In the mid-90’s, the Haro Sport was the bike that time forgot. Redesigned as Street riding progressed (and was arguably the best bashguard bike of all time) in 1989, but not officially introduced until midway through 1990, the Sport kept the same great ramp geometry from the 80’s, and incorporated the bashguard that was so important at the time as the sport of BMX Freestyle progressed, and borrowed more from skateboarding. And then… it was kind of forgotten. Sure, Haro gave the Sport a 1” seat tube in ’94, and thicker dropouts along the way, but while other bikes were being redesigned, the Sport languished with generic rims, mid-grade components, side-pull caliper brakes (the 990 was lost after 1988, a cost-saving measure, and the BOA was lost after 1992, again a casualty of the bean-counters) and a 1” quill stem. At one point, it was thoughtlessly given Haro’s new grind-disc sprocket, in addition to the integrated bashguard, and suffered a name-change to ‘Basher.’ However, there was always a quiet dignity to the Haro Sport. While Haro’s other bikes grew fat ‘Megatube’ designs, the Sport kept Bob Haro’s original design and the wraparound head-tube gusset. Even in the mid ‘90s, Haro riders of the day could occasionally be seen riding the Sport over newer designs, testifying to its tried and true design and geometry. The Sport could be found hiding at the back of a Haro catalog up to 1996-97, available as a frameset only (most likely old stock from ’94-’95 Haro was trying to sell off) long after the writing was on the wall, in the form of the new Blammo.
But what if the Sport had been given the same design upgrades and care that the newer models received? What if the Sport had stayed as the flagship model it deserved to be? What would a 'top of the line' factory-correct Haro Sport from the mid-school era look like? This bike is the answer.
: 1993 Haro Sport, 4130 Chromoly. Added seat-stay 990 mounts, London mod. 1990 Sport decals. (traded with getmoney
. Decals came from Froff
.) Brazing by local shop, Biseagal, in Toronto ON.
Fork: 1997 11/8" Haro Megafork (from local Craigslist Blammo donor bike)
: Custom 1" - 11/8" threadless conversion (from member 1mongoose
Bottom Bracket: Haro / Fusion, sealed (originally from my '96 Group 1 RSi)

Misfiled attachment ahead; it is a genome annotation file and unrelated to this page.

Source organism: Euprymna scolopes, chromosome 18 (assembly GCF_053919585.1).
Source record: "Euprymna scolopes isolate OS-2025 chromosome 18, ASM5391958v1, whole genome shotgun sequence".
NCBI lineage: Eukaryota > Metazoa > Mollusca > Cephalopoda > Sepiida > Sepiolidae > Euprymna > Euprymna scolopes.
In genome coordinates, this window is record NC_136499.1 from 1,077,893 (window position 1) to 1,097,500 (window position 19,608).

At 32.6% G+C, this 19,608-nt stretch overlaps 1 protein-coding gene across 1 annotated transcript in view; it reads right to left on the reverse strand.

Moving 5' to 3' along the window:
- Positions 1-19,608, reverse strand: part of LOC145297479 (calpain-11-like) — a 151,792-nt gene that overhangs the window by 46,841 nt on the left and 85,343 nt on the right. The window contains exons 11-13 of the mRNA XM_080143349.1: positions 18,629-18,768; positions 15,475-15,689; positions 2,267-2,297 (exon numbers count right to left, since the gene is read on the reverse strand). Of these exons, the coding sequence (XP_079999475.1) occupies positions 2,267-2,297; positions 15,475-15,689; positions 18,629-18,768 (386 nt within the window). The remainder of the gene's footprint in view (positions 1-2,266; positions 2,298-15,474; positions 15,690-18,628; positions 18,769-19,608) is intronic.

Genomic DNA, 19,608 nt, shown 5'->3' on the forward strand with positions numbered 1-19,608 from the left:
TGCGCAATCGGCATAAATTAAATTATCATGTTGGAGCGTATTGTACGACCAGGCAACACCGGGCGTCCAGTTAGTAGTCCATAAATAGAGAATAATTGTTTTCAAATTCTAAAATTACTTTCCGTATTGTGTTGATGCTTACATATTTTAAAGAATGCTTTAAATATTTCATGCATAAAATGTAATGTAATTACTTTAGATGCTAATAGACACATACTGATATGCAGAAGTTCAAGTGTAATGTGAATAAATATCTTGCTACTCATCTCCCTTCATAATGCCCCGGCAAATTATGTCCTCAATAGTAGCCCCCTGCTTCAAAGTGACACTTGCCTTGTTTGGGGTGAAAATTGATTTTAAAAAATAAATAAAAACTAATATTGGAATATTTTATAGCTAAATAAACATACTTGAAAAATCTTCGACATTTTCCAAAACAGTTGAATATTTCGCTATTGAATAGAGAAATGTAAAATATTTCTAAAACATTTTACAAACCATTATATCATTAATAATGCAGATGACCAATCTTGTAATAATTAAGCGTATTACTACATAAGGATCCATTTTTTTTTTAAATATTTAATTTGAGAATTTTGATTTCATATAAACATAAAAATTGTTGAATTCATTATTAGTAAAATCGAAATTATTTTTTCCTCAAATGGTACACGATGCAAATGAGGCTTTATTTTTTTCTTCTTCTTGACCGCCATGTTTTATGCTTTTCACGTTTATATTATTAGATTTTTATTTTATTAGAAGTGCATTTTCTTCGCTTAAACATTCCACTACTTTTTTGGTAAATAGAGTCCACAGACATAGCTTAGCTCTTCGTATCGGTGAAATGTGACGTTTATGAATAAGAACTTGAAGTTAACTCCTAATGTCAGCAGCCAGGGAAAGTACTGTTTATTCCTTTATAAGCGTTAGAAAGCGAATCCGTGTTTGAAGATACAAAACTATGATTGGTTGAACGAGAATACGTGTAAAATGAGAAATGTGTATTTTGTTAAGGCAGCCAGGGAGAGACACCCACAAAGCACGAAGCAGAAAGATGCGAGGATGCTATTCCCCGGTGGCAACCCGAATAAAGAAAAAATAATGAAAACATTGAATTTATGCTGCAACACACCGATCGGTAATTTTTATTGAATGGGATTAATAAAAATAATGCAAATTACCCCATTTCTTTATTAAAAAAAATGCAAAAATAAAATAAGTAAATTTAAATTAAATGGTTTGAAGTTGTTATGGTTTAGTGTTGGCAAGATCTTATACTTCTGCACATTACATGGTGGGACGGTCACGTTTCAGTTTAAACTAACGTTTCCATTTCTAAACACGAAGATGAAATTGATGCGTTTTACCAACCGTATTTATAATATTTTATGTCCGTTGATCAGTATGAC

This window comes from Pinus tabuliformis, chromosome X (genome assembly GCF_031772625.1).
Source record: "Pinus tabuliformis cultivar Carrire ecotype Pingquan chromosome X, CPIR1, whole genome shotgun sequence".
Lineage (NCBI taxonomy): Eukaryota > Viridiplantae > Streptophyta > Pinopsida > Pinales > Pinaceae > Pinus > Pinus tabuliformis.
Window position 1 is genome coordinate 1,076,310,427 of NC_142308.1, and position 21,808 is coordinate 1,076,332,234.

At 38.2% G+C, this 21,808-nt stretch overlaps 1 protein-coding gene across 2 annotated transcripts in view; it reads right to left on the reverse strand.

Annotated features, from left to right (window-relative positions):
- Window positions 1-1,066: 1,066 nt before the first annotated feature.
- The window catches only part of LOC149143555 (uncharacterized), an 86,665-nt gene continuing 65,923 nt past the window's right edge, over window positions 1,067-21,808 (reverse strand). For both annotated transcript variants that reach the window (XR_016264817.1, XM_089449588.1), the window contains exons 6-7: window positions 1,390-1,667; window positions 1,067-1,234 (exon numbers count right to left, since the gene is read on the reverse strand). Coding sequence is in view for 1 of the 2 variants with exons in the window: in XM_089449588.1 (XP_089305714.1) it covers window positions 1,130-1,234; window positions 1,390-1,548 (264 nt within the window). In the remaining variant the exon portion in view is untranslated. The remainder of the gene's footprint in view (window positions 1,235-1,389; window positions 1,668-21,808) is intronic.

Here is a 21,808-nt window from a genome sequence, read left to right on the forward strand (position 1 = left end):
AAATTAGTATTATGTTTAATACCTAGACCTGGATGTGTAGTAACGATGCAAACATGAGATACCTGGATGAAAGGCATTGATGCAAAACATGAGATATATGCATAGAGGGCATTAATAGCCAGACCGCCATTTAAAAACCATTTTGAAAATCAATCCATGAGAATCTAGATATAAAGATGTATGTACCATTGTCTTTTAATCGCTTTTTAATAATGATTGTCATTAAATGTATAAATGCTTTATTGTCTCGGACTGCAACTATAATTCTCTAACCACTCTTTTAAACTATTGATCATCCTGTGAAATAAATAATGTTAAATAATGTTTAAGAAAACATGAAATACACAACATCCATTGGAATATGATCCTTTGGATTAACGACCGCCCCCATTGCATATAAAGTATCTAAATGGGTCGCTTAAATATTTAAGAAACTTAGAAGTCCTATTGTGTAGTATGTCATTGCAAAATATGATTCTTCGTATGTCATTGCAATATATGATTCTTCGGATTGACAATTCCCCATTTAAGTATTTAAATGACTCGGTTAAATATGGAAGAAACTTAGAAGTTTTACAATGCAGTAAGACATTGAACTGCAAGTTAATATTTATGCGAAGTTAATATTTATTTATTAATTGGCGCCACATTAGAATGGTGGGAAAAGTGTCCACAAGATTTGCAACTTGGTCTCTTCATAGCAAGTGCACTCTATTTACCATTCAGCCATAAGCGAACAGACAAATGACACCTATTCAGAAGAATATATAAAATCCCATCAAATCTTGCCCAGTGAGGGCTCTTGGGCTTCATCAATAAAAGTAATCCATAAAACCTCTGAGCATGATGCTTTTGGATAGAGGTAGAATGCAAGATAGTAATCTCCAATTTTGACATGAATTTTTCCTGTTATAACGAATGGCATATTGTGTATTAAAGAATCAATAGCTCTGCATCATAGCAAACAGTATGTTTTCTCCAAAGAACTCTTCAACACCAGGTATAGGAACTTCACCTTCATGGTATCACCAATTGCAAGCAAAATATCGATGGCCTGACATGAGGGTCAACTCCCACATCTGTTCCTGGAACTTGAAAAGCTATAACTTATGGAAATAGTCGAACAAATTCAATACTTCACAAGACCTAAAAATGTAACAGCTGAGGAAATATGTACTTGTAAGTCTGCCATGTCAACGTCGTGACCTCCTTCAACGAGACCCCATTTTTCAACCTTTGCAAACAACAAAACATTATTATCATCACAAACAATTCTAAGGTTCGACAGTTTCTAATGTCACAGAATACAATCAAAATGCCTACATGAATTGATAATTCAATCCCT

Stem: Fusion 11/8” threadless, polished (from Blammo donor bike)
Handlebars: Haro Mirra Pro (from the 'bay.)
Levers: Dia-Compe Japan Tech 77
Grips: Team Haro krayton
: Haro ABS v.1 (from member Froff
Rear Brake: 1996 dated Dia-Compe AD-990 (from Blammo donor bike)
Detangler: Custom SST Oryg (1" bottom plate, 11/8" top and floating plates)
Crank: Haro / Fusion 3-pc, 180 mm (from my Group 1 RSi)
: Fusion Nuke chainring, 43T, ano removed (from member mondo122
Pedals: NOS Victor VP-555
Rims: Araya Super 7X
Hubs: Haro Mega-hubs, sealed, female axles (from Blammo donor bike)
Tires: NOS Haro Multisurface II
Seatpost: Haro / Fusion micro-adjust layback 25.4mm
Seat: NOS Odyssey Z77
Pegs: Haro Mega tube, not pictured
Link to the build thread here
Notes: Haro only used the ABS brake for less than two years (some 97 Blammo's still cme with a front Nippon, while some '98 Blammo's came with 990's, so the ABS was used only from early-mid 1997, to mid 1998.) There were several styles of Mega-fork made during that time period, including Mega-forks without canti-mounts (for standard caliper brakes,) Mega-forks with canti-sized brake posts (for ABS mounting,) 990-sized brake posts (for ABS mounting) and 990 brake posts (relocated for 990 mounting.) ABS brakes are really difficult to find, and I waited months to find a set, not knowing that there were also two sizes of ABS brake post used: those used for canti studs, and those used for 990 studs (which are bigger.) So when I went to install my canti-sized ABS brake on my 990-brake-post-equipped Megafork, it just didn't work. So, fast forward several more months, and I've finally had the ABS brake milled out to accept the slightly larger 990 sized brake post. Mid-school Haro restorers, be warned.